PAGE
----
December 3, 2020 \ Comments by PSNA President Tarik Khan
Good morning. I am grateful for the opportunity to address the Board. My name is Tarik Khan and I’m a working Nurse Practitioner in the Commonwealth and the elected President of the Pennsylvania State Nurses Association (PSNA), the professional nursing association representing the nearly a quarter million registered nurses in Pennsylvania. I lecture at the University of Pennsylvania School of Nursing, where I am completing my PhD. I’m here today to state that PSNA is opposed to the most recent list of crimes as proposed by the Board pursuant to Act 53 of 2020. The Board’s current list of crimes is neither equitable nor are many of the crimes directly related to the practice of the profession.
It is the belief of PSNA and our allies that the Board, in publishing the list in its current form, has misinterpreted the intent of Act 53. Senator John DiSanto, the prime sponsor of the legislation, wrote in a memo that the purpose of his bill was to “require that boards only withhold a license for convictions which are directly related to the practice of the occupation.” With this in mind, PSNA encourages the Board to consider that crimes such as writing bad checks or “retail theft” are neither directly related to the profession nor remotely related to nursing.
- Unlawful possession of retail or library theft instruments,
- Theft of unpublished dramas and musical compositions, or
- Threatening to use weapons of mass destruction
Using this list as a platform to penalize nurses who are assisting patients exercising their legal right to choose is unconscionable.
Another concerning aspect of establishing this process has been that our colleagues who are licensed under the State Board of Medicine are being held to a different set of standards despite the fact that the nature of our work is similar.
Applicants for licenses under the State Board of Medicine could be held responsible for 57 crimes; nurses applying for licensure under the State Board of Nursing face a list of 158 crimes. The lists for the State Boards of Medicine, Osteopathic Medicine, and Nursing should be equitable due to the similar nature of our work. Applicants for licenses under the State Board of Nursing should not be held to a different standard for offenses than their colleagues seeking licensure from the State Board of Medicine.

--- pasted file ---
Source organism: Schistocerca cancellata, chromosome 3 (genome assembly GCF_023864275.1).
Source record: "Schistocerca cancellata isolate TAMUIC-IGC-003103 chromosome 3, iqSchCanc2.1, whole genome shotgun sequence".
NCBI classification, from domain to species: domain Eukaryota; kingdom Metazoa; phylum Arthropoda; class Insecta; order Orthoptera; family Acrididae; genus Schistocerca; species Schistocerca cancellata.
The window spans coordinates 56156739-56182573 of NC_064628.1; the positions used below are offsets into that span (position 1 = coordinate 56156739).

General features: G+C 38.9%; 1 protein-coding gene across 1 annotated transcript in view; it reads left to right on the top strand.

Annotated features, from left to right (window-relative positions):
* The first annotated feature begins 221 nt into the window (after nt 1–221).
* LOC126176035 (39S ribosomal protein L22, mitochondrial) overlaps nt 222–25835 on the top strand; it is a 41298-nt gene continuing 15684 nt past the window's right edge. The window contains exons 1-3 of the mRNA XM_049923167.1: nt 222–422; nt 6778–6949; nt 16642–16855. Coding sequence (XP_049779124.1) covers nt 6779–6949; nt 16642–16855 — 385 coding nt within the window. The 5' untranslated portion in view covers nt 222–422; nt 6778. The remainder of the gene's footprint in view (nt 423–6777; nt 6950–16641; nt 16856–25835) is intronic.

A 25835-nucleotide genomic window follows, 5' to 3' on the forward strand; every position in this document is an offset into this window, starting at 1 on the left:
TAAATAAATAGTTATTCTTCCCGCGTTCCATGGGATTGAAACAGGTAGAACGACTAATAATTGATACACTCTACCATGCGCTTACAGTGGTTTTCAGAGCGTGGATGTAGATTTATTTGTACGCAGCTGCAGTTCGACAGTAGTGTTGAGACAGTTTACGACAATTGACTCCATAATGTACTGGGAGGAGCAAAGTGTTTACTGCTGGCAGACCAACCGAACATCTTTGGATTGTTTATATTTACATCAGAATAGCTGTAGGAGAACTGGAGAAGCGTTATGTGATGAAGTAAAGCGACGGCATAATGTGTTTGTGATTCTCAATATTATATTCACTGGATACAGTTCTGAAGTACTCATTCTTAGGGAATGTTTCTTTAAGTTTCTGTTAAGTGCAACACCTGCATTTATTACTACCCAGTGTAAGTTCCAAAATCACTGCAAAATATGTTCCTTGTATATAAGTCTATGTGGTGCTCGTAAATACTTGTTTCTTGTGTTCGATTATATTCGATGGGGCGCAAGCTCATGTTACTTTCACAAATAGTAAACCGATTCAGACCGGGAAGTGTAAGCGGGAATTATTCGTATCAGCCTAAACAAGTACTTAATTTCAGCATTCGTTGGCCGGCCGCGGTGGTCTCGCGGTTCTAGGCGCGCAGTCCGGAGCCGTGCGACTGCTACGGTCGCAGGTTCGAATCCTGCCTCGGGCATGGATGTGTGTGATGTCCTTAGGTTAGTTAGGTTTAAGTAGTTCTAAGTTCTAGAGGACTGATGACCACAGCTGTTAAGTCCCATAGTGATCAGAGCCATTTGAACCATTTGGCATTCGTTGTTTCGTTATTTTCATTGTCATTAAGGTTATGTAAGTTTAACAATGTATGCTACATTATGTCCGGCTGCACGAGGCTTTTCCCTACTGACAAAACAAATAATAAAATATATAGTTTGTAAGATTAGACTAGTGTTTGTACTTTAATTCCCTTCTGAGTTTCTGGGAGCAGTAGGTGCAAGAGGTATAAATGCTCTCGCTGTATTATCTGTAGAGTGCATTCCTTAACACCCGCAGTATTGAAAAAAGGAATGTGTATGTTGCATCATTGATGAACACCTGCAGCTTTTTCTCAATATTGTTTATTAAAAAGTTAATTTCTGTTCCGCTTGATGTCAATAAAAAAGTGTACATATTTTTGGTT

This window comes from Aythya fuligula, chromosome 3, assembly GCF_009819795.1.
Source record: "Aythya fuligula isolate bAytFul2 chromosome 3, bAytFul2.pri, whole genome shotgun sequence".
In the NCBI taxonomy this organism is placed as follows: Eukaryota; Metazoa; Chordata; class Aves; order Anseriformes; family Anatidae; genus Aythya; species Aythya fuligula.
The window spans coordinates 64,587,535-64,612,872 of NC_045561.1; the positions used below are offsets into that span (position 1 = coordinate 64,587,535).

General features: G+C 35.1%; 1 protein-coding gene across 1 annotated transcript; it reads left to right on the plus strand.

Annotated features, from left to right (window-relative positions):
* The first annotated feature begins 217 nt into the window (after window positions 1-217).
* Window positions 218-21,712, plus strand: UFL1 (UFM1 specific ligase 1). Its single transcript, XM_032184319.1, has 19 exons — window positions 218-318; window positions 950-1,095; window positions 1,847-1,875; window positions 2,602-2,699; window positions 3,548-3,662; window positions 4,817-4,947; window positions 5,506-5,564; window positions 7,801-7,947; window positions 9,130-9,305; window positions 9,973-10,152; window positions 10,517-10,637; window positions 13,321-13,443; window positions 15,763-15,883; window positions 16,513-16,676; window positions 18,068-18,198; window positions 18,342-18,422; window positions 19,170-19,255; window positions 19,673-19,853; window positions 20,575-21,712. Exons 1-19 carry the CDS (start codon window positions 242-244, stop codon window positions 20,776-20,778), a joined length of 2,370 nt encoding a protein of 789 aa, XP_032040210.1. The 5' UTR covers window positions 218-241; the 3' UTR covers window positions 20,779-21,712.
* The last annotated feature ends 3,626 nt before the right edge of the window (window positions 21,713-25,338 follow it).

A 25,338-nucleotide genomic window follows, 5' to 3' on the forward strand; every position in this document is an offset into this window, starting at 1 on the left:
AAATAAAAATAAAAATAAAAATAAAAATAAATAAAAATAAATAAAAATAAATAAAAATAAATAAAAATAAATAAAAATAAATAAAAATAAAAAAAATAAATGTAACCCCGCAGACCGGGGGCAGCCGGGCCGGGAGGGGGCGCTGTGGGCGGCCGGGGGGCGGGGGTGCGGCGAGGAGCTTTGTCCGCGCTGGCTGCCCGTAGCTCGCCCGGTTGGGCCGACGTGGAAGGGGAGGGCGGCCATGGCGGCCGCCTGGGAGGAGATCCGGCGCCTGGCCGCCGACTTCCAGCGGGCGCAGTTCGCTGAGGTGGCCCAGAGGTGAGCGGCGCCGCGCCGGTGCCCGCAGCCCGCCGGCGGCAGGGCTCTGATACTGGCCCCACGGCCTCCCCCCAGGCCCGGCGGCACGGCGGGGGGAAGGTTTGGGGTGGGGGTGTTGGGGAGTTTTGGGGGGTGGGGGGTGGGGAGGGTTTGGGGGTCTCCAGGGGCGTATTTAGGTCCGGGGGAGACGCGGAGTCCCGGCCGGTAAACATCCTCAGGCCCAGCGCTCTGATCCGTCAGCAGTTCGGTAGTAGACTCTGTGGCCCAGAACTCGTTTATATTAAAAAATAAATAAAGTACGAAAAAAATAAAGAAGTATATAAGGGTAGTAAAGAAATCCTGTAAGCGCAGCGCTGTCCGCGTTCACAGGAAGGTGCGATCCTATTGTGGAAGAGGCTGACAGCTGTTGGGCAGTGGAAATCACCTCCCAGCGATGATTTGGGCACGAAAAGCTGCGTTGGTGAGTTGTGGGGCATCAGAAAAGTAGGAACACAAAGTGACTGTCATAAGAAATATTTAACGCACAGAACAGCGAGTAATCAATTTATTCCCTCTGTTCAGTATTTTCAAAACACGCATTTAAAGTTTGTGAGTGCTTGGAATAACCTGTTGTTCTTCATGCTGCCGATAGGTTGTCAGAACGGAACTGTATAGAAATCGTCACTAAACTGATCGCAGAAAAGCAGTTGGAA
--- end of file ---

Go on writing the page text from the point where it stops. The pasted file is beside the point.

What was commented about nurses’ ability to steal from patients can easily be said about allopathic and osteopathic physicians in a home visiting program.
During a pandemic when nurses are desperately in need and have consistently been heroic in selflessly serving our most vulnerable patients, we believe that policies that serve limiting the ability of nurses to work in the Commonwealth due to unrelated transgressions would cause harm. I think it’s also worth noting that if we are looking at opening the flood gates of offenses to block nurses from practicing in the Commonwealth, as a person of color and in time of racial reckoning, I think it’s important that we acknowledge that the justice is not applied equally in the U.S. Black Americans are 5 times more likely be arrested than whites due to racism in our criminal justice system. These list of crimes would clearly, disproportionately affect nurses of color in our Commonwealth, particularly African American RNs.
While the initial list of crimes proposed by this Board is concerning, there is still an opportunity to make this right. PSNA, PA-ACNM, and PCNP have prepared a proposed list of crimes similar to the lists produced by the Medical and Osteopathic Boards. We encourage this Board to create a subcommittee, comprised of both stakeholders and Board members, to collaborate with the Commonwealth’s nursing organizations on a list of crimes that directly relate to the profession of nursing and serving patients. We hope that the Board will work with nursing stakeholders on this issue and others in the future.